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After a seven-year lapse in oversight, the House Administration Committee has renewed its interest in policing the Federal Election Commission — and among its first actions could be issuing a subpoena.
On Thursday, at the first House Administration Committee oversight hearing on the FEC since 2004, Subcommittee on Elections Chairman Gregg Harper (R-Miss.) said the agency has refused to make public its enforcement guide, the schedule of penalty formulas for fine proceedings and its manual outlining how officials police those who break election law — called the Reports Analysis Division manual.
Harper told the six FEC commissioners testifying before the panel that they would have 10 business days to turn over the documents before the full panel exercises its subpoena authority to compel the commission to do so.
“To be clear, this is the second and last time we will ask for these documents. The third request will be in the form of a Congressional subpoena,” Harper said. “Your unwillingness to release these documents contradicts and ultimately hinders your agency’s core mission [and] makes your praise of transparency seem disingenuous.”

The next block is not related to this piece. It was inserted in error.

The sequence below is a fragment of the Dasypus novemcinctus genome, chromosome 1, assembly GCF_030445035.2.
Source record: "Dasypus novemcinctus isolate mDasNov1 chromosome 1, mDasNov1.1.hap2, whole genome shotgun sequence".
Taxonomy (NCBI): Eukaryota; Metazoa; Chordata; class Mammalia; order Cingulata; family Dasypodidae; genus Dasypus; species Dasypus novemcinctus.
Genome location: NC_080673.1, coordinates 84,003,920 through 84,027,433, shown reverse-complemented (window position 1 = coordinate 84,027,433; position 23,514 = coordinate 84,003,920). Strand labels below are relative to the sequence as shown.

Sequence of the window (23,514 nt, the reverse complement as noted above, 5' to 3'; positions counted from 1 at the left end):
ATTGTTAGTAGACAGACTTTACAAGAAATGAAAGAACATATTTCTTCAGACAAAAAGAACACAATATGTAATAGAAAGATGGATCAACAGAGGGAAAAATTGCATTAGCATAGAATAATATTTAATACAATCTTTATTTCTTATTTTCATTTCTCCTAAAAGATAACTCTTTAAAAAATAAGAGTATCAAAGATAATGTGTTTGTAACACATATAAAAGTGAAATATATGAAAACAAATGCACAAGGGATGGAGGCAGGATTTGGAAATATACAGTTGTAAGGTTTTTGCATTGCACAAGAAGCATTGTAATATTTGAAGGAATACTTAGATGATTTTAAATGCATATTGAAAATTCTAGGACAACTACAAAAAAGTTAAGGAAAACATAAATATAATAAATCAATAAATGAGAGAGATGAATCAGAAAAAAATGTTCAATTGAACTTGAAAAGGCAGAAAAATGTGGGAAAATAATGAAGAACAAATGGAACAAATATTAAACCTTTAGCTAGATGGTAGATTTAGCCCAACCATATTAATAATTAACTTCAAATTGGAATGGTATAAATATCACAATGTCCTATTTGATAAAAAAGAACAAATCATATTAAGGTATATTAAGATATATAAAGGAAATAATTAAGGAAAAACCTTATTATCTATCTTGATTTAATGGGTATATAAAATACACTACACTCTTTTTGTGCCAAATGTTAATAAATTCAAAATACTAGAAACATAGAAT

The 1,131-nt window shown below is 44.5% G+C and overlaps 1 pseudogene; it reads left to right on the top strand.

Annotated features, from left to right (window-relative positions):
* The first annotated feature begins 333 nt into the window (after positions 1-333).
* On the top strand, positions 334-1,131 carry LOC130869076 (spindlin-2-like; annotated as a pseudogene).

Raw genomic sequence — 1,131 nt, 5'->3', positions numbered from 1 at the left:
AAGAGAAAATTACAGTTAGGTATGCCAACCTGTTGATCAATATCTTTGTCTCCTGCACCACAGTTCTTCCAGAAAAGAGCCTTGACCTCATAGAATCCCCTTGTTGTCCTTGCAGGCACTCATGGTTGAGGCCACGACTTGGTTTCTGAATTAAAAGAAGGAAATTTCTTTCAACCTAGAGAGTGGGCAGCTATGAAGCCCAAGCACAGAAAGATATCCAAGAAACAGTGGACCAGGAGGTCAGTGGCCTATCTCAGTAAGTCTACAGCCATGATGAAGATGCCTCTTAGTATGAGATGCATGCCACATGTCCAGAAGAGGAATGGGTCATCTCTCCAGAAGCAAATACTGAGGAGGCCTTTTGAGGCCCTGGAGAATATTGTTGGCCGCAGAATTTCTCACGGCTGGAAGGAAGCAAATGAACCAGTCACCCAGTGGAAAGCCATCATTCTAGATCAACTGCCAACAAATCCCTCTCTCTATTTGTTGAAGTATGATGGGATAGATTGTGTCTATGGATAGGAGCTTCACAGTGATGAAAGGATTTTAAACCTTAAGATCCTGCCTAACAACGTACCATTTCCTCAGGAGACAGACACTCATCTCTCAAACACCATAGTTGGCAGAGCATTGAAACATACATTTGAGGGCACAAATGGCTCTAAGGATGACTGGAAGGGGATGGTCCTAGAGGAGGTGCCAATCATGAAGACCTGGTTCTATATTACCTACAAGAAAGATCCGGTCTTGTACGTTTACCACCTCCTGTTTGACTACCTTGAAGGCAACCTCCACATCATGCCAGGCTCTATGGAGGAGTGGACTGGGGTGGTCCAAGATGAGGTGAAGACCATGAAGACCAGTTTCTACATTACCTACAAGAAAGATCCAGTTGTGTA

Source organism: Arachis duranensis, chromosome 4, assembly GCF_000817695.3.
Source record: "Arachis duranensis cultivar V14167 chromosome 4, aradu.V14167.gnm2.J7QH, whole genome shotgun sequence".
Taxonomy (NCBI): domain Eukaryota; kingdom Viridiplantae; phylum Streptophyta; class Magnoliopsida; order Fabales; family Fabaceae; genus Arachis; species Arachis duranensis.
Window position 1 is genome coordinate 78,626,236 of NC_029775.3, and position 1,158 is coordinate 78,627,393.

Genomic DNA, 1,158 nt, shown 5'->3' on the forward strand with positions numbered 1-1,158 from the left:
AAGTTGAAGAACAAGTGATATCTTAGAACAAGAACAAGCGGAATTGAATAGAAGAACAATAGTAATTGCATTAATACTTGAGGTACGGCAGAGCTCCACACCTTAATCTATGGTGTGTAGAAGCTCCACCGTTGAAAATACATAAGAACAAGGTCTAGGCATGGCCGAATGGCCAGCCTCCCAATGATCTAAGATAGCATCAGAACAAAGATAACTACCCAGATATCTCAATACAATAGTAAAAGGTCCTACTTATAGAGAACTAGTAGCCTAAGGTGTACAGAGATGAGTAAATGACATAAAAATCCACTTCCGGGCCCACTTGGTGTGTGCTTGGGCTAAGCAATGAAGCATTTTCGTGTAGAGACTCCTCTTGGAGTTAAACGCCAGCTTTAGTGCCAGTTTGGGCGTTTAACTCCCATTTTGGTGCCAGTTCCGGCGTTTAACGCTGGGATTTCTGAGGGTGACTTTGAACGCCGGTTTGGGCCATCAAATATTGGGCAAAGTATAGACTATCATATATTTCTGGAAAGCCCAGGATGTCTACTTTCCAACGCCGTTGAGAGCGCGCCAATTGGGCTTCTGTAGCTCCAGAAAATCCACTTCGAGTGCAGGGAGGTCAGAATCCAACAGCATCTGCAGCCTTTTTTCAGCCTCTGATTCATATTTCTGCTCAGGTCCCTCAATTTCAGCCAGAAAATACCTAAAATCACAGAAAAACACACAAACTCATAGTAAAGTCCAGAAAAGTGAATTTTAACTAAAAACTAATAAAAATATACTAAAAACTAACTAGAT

It is unclear whether the FEC will be able to turn over the documents in time, though the commissioners expressed willingness to see if it were possible.
The penalty schedule has not been formally updated in many years, the commissioners explained. Rather, updates exist in the form of internal memos and emails. They also emphasized that each case is idiosyncratic and there is no cut-and-dry approach to penalties, contrary to what an official document might suggest. Releasing a document suggesting that such an approach exists might lead to confusion, they fear.
The FEC is also prone to partisan and philosophical deadlock, with three Democratic and three Republican commissioners who need a majority consensus to move on any measure.
“We don’t always agree on what the schedule should say, and there have been many debates where commissioners do not agree on what the penalties should be,” said Democratic Commissioner Ellen Weintraub. “I have long advocated that this should be made public.”
While releasing the penalty schedule could be feasible, disclosing the RAD manual is likely to meet internal obstacles as some commissioners believe it contains information that must remain secret.